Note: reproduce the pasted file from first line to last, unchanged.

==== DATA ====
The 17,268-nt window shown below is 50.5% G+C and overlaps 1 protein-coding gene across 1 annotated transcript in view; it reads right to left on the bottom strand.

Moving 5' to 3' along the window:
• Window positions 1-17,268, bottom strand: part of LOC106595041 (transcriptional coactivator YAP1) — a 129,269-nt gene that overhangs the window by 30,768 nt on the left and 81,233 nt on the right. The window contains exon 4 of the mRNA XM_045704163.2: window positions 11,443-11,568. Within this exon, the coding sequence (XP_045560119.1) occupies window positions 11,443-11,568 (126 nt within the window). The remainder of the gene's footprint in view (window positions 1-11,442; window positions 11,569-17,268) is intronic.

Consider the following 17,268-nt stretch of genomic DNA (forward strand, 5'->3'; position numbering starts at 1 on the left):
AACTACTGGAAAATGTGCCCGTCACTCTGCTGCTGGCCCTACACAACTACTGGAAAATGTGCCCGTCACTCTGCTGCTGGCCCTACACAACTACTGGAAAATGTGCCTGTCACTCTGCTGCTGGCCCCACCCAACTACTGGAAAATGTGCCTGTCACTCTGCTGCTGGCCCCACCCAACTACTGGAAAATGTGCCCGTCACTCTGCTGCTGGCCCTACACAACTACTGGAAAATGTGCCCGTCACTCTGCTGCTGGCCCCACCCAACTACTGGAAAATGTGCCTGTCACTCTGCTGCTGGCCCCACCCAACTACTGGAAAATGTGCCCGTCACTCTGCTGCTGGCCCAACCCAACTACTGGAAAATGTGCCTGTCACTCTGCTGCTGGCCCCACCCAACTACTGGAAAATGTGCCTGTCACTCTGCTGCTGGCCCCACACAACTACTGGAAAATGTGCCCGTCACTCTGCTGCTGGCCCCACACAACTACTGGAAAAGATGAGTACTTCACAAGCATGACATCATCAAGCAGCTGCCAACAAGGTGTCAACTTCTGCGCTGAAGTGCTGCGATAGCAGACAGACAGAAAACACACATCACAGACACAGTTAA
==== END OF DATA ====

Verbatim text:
The 17,268-nt window shown below is 50.5% G+C and overlaps 1 protein-coding gene across 1 annotated transcript in view; it reads right to left on the bottom strand.

Moving 5' to 3' along the window:
• Window positions 1-17,268, bottom strand: part of LOC106595041 (transcriptional coactivator YAP1) — a 129,269-nt gene that overhangs the window by 30,768 nt on the left and 81,233 nt on the right. The window contains exon 4 of the mRNA XM_045704163.2: window positions 11,443-11,568. Within this exon, the coding sequence (XP_045560119.1) occupies window positions 11,443-11,568 (126 nt within the window). The remainder of the gene's footprint in view (window positions 1-11,442; window positions 11,569-17,268) is intronic.

Consider the following 17,268-nt stretch of genomic DNA (forward strand, 5'->3'; position numbering starts at 1 on the left):
AACTACTGGAAAATGTGCCCGTCACTCTGCTGCTGGCCCTACACAACTACTGGAAAATGTGCCCGTCACTCTGCTGCTGGCCCTACACAACTACTGGAAAATGTGCCTGTCACTCTGCTGCTGGCCCCACCCAACTACTGGAAAATGTGCCTGTCACTCTGCTGCTGGCCCCACCCAACTACTGGAAAATGTGCCCGTCACTCTGCTGCTGGCCCTACACAACTACTGGAAAATGTGCCCGTCACTCTGCTGCTGGCCCCACCCAACTACTGGAAAATGTGCCTGTCACTCTGCTGCTGGCCCCACCCAACTACTGGAAAATGTGCCCGTCACTCTGCTGCTGGCCCAACCCAACTACTGGAAAATGTGCCTGTCACTCTGCTGCTGGCCCCACCCAACTACTGGAAAATGTGCCTGTCACTCTGCTGCTGGCCCCACACAACTACTGGAAAATGTGCCCGTCACTCTGCTGCTGGCCCCACACAACTACTGGAAAAGATGAGTACTTCACAAGCATGACATCATCAAGCAGCTGCCAACAAGGTGTCAACTTCTGCGCTGAAGTGCTGCGATAGCAGACAGACAGAAAACACACATCACAGACACAGTTAA